Audrey was glad to finally move out of the city. She was sick of the constant traffic and bright lights, but most of all she was sick of her boring, low-paying internship. She knew she was ready for a change so she decided to buy a house in the suburbs using the money she had saved up for years, and get a new job, hopefully something that she actually wanted to do.
But as she pulled up to her new house in her beat-up minivan, all she could feel was a mix of frustration and helplessness. What am I going to do? she thought. She gripped the steering wheel until her knuckles turned white. The moving van wasn’t coming for another few days and she hadn’t even begun to look for jobs yet. Audrey felt tears well up in her eyes. She bit hard down onto her bottom lip to prevent herself from tearing up.
She parked the car into her new driveway, climbed out onto the newly mowed grass of her lawn, and clutched her car keys tightly. Don’t cry, don’t cry, she thought. You’re an adult now; you’re not allowed to cry. “This wasn’t supposed to turn out like this,” she mumbled shakily under her breath. Despite telling herself not to, she let a hot tear roll down her cheek. She wiped it away quickly. You are not going to let yourself cry, not now, definitely not now, she thought to herself.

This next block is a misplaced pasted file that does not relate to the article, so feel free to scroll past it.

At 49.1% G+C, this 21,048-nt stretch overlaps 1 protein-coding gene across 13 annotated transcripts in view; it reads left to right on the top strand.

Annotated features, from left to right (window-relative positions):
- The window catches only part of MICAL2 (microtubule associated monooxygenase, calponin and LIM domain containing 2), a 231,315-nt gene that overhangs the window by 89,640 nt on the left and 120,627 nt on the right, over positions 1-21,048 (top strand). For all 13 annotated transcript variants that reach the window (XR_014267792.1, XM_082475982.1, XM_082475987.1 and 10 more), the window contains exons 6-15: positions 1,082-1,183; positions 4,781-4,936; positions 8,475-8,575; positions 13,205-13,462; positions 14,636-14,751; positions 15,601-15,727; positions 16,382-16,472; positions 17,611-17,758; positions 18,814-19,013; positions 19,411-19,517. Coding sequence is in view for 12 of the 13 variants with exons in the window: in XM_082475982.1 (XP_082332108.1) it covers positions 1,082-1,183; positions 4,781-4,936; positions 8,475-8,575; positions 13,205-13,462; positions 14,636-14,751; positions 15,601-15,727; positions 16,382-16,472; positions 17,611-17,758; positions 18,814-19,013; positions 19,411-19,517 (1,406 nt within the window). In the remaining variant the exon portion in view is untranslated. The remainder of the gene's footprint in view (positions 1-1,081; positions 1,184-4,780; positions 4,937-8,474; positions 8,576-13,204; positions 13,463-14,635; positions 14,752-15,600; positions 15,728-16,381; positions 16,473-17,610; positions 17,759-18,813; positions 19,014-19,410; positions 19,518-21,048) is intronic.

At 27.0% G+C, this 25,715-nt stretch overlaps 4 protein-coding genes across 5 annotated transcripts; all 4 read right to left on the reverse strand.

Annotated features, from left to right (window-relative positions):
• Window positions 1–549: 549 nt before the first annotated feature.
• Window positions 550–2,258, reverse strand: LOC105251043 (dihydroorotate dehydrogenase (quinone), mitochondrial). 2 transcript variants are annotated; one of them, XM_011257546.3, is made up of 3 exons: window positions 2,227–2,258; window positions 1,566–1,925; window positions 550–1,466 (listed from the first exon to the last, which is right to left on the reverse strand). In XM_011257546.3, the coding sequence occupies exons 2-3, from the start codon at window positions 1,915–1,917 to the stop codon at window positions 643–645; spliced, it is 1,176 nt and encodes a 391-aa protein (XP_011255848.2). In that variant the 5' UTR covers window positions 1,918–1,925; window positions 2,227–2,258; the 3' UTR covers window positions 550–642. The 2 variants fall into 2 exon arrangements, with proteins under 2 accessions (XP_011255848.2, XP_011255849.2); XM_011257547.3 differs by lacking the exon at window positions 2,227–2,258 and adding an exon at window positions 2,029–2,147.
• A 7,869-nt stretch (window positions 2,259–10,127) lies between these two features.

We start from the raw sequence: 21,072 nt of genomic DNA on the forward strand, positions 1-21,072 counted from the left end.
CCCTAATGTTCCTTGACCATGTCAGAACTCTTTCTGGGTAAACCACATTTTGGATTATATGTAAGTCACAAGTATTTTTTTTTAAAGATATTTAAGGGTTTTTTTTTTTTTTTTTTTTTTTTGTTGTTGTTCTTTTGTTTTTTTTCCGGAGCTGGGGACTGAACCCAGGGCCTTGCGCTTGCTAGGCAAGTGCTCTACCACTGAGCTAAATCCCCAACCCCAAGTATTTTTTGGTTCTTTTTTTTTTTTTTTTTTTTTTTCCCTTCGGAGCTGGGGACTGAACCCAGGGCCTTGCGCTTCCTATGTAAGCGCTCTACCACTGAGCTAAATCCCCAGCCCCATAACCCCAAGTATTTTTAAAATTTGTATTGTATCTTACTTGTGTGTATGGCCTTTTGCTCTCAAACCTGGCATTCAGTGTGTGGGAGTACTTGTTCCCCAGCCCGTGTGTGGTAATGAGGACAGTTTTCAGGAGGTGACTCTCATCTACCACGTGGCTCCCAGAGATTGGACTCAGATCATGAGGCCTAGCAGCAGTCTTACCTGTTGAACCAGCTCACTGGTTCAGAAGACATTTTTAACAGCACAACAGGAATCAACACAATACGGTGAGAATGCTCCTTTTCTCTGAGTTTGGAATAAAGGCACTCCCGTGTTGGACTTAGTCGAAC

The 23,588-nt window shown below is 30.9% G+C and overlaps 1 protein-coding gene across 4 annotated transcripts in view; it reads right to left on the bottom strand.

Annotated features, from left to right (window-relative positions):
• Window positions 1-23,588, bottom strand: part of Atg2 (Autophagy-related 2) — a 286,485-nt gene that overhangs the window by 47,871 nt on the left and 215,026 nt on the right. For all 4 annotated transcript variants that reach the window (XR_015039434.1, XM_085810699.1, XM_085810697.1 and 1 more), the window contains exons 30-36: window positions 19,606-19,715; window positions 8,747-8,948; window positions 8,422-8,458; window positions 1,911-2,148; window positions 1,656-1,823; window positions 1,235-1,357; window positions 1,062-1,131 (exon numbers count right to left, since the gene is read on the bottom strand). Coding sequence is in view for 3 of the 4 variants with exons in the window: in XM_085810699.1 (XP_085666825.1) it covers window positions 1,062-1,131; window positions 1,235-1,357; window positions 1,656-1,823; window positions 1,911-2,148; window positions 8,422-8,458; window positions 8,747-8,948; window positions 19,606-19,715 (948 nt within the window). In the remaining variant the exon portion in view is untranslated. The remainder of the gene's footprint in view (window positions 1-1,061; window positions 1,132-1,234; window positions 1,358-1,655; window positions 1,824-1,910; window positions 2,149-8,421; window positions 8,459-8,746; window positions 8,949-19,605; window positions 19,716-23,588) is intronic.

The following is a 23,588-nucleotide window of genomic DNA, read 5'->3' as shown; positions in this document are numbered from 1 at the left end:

“You all right, there?” asked a deep gravelly voice. Audrey whipped her head around to see a man in his late fifties with curly hair white as snow, standing on the porch on the house next to her.
“Uhh, no, actually,” she replied, surprised by her honesty, “The moving truck isn’t going to get here for another three days, and… and…” She suddenly started to cry, unable to finish her sentence. She dug her fingernails into her palm, desperately trying to get herself to stop.
“Do you have a place to sleep tonight?” he asked.
“N-n-no… I, uh, don’t.” Audrey replied, finding it hard to talk through her tears.
“That’s all right, sweetie,” He said in a kind voice, “Why don’t you stay with me until it comes? I have a spare room you could stay in. It won’t be much trouble, trust me.”
“Y-You’d do that?” She asked.
“Why, of course! It’s always good to help out those in need!”
With her purse in one hand and her car keys in another, Audrey walked across her lawn over to the old man’s lawn and stepped up his creaky porch. “I’m Audrey, by the way,” she said, smiling.
“I’m David Wilson. You can just call me David.” he responded.